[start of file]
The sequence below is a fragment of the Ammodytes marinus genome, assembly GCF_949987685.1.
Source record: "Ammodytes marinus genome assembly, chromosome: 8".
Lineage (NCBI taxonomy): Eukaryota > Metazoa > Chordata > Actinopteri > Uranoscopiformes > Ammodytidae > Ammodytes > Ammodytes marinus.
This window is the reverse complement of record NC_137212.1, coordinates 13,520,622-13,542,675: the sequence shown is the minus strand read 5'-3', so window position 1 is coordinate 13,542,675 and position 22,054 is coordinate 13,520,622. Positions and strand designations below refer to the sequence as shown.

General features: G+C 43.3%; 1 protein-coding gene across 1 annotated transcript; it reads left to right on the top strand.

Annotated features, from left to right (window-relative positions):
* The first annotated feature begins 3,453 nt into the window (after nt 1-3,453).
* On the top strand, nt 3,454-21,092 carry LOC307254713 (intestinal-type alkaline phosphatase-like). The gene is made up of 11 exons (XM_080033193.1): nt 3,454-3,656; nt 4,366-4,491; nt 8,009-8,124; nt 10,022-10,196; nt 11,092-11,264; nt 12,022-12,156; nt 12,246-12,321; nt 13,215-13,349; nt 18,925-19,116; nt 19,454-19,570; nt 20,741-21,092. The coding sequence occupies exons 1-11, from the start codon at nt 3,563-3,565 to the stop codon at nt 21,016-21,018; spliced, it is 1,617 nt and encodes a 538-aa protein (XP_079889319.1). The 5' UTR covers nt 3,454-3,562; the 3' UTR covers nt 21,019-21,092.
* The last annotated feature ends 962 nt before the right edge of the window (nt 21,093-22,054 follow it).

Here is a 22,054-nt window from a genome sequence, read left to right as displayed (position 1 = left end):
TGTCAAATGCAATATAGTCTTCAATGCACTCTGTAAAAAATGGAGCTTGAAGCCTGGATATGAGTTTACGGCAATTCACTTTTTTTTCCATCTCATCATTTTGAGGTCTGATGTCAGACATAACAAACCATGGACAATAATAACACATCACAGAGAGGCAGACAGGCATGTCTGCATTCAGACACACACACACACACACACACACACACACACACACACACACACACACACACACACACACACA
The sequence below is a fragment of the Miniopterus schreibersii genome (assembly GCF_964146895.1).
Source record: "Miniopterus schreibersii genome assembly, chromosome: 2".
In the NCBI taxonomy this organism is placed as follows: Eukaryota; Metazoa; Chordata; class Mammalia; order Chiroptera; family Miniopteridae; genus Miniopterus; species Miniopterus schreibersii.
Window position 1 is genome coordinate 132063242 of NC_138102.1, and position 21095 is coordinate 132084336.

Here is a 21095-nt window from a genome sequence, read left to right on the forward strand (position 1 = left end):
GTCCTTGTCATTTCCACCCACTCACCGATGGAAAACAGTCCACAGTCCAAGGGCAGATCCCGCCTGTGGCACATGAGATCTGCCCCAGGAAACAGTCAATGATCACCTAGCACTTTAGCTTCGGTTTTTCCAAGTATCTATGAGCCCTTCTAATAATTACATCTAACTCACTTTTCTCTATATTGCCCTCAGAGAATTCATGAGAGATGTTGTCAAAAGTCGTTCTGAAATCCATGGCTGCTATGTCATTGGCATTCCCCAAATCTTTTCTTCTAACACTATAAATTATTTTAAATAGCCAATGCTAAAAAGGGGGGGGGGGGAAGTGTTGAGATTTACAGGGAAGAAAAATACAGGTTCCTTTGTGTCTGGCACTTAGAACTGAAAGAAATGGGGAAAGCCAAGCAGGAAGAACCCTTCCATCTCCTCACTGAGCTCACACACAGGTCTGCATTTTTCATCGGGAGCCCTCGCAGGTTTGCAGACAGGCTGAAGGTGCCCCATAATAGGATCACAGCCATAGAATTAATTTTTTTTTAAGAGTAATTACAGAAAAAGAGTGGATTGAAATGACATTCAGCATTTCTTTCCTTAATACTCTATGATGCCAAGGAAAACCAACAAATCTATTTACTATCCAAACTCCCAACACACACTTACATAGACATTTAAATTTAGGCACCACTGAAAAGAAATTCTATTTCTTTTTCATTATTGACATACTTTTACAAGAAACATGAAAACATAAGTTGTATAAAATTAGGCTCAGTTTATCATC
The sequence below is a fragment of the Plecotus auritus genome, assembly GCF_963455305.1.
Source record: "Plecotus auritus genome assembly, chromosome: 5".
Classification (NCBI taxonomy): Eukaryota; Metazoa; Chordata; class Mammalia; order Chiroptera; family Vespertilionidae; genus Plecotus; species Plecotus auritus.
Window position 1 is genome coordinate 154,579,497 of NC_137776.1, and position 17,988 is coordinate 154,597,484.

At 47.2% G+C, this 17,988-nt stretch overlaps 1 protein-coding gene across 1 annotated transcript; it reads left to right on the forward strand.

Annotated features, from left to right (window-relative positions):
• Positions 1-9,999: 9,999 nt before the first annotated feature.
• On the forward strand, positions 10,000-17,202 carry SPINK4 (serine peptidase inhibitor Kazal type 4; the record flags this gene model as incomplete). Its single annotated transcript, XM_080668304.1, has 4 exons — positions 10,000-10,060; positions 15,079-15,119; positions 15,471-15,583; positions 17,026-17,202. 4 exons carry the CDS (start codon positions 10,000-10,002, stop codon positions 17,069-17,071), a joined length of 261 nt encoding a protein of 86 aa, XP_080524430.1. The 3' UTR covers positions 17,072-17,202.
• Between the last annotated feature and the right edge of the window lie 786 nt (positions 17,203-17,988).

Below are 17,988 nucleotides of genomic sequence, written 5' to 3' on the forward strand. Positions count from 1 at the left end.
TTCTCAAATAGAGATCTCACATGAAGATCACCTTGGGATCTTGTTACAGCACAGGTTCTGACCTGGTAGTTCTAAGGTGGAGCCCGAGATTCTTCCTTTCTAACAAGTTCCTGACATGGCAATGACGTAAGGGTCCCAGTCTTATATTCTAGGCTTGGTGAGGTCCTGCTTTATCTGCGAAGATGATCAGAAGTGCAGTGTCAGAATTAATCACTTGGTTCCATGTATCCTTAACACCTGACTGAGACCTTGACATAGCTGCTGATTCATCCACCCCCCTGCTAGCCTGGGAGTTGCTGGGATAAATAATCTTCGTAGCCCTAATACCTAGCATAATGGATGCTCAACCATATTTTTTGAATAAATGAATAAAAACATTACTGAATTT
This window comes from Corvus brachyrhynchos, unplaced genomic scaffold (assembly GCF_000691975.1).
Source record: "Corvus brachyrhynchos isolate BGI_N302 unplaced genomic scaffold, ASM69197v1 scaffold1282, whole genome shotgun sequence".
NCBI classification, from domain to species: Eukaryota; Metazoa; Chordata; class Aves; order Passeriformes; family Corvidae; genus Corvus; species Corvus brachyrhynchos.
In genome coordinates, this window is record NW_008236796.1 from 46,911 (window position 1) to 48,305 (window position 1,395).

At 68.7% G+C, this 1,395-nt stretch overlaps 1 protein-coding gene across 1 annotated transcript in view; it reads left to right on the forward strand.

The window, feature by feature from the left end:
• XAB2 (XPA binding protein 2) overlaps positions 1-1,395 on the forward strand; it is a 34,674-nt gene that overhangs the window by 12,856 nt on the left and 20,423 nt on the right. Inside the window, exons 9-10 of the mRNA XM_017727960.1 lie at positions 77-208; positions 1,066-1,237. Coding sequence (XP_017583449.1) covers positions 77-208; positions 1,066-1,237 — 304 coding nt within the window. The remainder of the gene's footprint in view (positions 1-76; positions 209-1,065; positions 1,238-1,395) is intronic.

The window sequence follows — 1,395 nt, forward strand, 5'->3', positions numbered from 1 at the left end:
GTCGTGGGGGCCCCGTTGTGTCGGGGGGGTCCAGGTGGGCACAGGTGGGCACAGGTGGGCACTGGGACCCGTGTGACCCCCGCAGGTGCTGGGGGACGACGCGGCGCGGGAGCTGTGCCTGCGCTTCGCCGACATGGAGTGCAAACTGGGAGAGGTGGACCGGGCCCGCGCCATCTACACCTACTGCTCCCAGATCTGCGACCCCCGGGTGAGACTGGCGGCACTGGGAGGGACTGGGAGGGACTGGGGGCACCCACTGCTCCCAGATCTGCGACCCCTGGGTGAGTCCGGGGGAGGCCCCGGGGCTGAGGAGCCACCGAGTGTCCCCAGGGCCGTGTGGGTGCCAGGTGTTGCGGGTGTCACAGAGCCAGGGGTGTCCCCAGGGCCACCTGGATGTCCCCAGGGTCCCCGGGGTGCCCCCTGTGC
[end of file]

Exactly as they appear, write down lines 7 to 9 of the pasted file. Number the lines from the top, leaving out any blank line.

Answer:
* The first annotated feature begins 3,453 nt into the window (after nt 1-3,453).
* On the top strand, nt 3,454-21,092 carry LOC307254713 (intestinal-type alkaline phosphatase-like). The gene is made up of 11 exons (XM_080033193.1): nt 3,454-3,656; nt 4,366-4,491; nt 8,009-8,124; nt 10,022-10,196; nt 11,092-11,264; nt 12,022-12,156; nt 12,246-12,321; nt 13,215-13,349; nt 18,925-19,116; nt 19,454-19,570; nt 20,741-21,092. The coding sequence occupies exons 1-11, from the start codon at nt 3,563-3,565 to the stop codon at nt 21,016-21,018; spliced, it is 1,617 nt and encodes a 538-aa protein (XP_079889319.1). The 5' UTR covers nt 3,454-3,562; the 3' UTR covers nt 21,019-21,092.
* The last annotated feature ends 962 nt before the right edge of the window (nt 21,093-22,054 follow it).